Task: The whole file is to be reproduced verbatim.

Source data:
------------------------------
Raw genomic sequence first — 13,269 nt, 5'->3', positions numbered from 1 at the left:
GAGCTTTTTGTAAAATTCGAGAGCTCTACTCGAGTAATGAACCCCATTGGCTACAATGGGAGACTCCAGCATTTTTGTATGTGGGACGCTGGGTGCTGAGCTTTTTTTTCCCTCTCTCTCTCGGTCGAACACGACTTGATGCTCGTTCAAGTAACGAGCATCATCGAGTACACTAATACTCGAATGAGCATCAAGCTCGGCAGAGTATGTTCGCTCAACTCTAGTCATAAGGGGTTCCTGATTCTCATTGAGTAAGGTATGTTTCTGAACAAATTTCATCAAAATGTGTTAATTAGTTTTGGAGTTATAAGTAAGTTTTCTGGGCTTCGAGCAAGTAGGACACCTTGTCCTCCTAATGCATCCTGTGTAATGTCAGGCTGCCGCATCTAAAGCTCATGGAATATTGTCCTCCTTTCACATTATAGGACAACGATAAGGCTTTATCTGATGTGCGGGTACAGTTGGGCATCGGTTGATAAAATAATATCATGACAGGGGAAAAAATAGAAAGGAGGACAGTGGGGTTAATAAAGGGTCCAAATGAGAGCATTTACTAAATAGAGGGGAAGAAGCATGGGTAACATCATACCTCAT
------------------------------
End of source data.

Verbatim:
Raw genomic sequence first — 13,269 nt, 5'->3', positions numbered from 1 at the left:
GAGCTTTTTGTAAAATTCGAGAGCTCTACTCGAGTAATGAACCCCATTGGCTACAATGGGAGACTCCAGCATTTTTGTATGTGGGACGCTGGGTGCTGAGCTTTTTTTTCCCTCTCTCTCTCGGTCGAACACGACTTGATGCTCGTTCAAGTAACGAGCATCATCGAGTACACTAATACTCGAATGAGCATCAAGCTCGGCAGAGTATGTTCGCTCAACTCTAGTCATAAGGGGTTCCTGATTCTCATTGAGTAAGGTATGTTTCTGAACAAATTTCATCAAAATGTGTTAATTAGTTTTGGAGTTATAAGTAAGTTTTCTGGGCTTCGAGCAAGTAGGACACCTTGTCCTCCTAATGCATCCTGTGTAATGTCAGGCTGCCGCATCTAAAGCTCATGGAATATTGTCCTCCTTTCACATTATAGGACAACGATAAGGCTTTATCTGATGTGCGGGTACAGTTGGGCATCGGTTGATAAAATAATATCATGACAGGGGAAAAAATAGAAAGGAGGACAGTGGGGTTAATAAAGGGTCCAAATGAGAGCATTTACTAAATAGAGGGGAAGAAGCATGGGTAACATCATACCTCAT